COVID-19 dampens business and consumer sentiment

Two separate surveys find business sentiment and consumer confidence continue to be affected by the coronavirus crisis

As the COVID-19 restrictions continue to ease across the country, two separate measures of business sentiment and consumer confidence show the ongoing negative effects of the crisis.

Just 44 per cent of small to medium businesses are confident their numbers will rebound by October 2020, compared to 51 per cent in the previous two weeks, according to the latest COVID-19 SME Weekly Research Tracker, published by ACA Research and TEG Insights.

In the shorter term, nearly one-third of businesses expect revenues to increase over the next four weeks, which is an improvement from only 22 per cent in early May and includes the hard-hit hospitality and retail sectors. And support for the Federal Government’s response to the COVID-19 crisis has seen a decline to 65 per cent since its mid-May peak of 74 per cent. 

The COVID-19 Weekly Tracker was launched in April 2020 and consists of a minimum of 300 completed weekly surveys of financial decision makers and influencers at SMEs.

ACA Research managing director, James Organ, pointed to mixed messages from state and federal leaders which is creating high levels of uncertainty about SME leaders.

“As restrictions continue to be wound back, it is important for all governments to align to ensure business confidence is optimised,” he said.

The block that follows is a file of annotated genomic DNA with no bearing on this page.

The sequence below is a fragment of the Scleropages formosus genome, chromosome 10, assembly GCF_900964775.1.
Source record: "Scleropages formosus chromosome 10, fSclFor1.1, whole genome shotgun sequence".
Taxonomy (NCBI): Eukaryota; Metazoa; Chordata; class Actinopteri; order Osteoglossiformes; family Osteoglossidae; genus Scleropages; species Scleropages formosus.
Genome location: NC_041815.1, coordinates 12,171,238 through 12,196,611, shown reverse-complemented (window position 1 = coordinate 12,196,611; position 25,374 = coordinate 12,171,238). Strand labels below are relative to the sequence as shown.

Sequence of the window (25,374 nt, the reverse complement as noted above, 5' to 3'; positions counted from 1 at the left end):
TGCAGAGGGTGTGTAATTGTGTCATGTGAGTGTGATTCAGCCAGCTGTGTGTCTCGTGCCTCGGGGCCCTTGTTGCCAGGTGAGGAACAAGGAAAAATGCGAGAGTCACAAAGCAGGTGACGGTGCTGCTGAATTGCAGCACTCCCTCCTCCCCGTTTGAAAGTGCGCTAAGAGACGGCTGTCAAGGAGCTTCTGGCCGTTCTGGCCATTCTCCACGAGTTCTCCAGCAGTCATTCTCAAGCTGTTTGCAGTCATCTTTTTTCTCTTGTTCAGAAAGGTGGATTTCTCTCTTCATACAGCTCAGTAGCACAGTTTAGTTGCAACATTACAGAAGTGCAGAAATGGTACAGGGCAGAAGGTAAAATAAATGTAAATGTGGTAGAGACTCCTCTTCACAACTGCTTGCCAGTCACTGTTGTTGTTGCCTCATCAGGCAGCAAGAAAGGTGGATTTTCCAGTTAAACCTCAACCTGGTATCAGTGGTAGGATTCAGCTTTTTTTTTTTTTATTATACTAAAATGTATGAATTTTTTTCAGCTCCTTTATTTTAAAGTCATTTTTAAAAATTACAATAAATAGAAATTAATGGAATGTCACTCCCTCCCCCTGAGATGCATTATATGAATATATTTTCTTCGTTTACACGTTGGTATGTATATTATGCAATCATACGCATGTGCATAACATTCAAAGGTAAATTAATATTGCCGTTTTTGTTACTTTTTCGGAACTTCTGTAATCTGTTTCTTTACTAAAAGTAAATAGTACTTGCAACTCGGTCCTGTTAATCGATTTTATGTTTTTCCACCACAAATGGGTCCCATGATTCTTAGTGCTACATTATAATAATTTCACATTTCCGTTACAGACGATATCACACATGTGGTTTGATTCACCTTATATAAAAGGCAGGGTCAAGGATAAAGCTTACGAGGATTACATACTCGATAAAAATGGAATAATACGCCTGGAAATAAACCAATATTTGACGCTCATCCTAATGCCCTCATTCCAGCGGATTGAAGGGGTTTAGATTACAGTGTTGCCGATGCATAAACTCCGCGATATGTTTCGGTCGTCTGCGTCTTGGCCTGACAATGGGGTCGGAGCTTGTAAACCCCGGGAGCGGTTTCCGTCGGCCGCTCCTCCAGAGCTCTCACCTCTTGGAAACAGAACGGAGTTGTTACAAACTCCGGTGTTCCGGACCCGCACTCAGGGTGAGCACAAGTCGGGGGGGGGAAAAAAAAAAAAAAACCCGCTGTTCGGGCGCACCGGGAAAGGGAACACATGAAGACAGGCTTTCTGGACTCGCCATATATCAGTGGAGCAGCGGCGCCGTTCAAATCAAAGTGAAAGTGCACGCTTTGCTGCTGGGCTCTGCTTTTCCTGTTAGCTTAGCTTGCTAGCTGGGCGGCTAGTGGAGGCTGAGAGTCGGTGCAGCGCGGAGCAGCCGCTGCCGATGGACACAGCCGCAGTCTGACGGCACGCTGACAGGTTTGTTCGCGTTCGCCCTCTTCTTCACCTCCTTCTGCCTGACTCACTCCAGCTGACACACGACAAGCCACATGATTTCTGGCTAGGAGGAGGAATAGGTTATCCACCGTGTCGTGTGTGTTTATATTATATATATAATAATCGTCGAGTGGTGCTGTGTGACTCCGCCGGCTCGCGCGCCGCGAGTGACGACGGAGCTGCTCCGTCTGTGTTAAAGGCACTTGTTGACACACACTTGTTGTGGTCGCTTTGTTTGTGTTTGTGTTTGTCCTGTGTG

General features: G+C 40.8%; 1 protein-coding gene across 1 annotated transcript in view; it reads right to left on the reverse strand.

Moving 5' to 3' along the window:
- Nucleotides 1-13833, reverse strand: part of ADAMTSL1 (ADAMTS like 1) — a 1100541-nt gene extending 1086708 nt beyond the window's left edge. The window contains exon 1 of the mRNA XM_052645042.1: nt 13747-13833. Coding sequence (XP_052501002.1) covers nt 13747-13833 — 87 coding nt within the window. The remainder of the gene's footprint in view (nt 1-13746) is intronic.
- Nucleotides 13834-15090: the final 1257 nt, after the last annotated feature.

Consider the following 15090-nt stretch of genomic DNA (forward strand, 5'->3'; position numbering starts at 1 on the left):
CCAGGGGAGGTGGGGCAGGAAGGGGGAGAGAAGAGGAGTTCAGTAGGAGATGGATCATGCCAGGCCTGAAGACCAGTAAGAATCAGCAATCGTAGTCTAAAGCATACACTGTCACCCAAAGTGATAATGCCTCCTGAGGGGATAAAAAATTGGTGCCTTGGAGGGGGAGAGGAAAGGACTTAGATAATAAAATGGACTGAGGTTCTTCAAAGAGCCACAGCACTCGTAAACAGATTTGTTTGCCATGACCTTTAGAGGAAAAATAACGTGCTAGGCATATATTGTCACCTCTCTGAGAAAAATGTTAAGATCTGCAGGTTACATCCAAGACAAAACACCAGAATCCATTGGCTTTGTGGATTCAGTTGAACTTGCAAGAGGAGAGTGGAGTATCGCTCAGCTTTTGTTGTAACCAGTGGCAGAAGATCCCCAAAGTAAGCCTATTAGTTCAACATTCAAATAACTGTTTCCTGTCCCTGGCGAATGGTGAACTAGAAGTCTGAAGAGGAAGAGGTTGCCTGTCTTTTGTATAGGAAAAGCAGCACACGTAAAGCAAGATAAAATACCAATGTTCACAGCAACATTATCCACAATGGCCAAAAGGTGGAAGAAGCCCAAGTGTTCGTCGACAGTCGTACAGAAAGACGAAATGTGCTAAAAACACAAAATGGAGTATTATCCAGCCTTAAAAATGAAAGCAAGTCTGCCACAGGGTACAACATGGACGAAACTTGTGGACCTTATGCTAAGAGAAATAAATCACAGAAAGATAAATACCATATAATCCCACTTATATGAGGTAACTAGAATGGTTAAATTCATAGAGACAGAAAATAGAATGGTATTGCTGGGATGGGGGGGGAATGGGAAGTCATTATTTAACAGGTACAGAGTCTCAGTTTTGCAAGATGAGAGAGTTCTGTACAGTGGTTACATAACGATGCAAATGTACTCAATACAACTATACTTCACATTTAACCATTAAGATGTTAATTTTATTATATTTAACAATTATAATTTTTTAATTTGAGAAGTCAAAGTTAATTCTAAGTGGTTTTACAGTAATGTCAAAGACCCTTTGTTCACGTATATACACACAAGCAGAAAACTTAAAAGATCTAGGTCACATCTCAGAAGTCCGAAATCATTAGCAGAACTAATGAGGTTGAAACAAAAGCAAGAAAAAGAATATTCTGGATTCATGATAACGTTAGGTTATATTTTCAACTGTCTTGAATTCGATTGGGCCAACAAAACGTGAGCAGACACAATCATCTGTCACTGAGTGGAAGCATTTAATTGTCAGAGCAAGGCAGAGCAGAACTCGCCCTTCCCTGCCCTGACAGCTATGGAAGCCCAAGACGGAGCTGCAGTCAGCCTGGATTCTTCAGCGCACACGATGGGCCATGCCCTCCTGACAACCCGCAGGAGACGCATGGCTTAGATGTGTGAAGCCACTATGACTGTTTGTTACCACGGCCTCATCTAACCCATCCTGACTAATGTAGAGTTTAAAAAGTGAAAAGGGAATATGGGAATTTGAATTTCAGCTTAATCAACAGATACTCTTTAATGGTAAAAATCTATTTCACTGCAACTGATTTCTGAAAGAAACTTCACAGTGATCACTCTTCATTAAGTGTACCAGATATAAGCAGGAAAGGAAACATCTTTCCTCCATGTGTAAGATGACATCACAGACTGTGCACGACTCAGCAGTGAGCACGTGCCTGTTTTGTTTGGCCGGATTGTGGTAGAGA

On the consumer side, many remain very concerned about economic shocks, according to the latest domestic Kantar COVID-19 Barometer survey, conducted between 23-28 April. While easing restrictions shows some signs of confidence, brands must address pricing and safety, according to the Kantar survey. 

Despite 46 per cent of households experiencing a fall in income during the last month, just 18 per cent expect it to be impacted in the future – a significant drop from 28 per cent a fortnight ago. While this lift in confidence is probably due seeing signs of life beyond lockdown and re-opening of more businesses, nonetheless 6 in 10 are expecting a slow recovery.

“This places the value on price as more important than ever,” said Kantar Australia head of retail and shopper, James Brown.

The crisis has also put a new focus on local sourcing and production, with two-thirds of those surveyed looking for a commitment to provenance and local manufacturing, according to Kantar.

“Supporting local business was always important, but greatly heightened during the bushfire crisis, which in turn has amplified a move towards local sustainability,” said Brown.

Ensuring the supply of products or services is now the biggest Australian consumer expectation of brands, after protecting employees and securing supply lines, he said.

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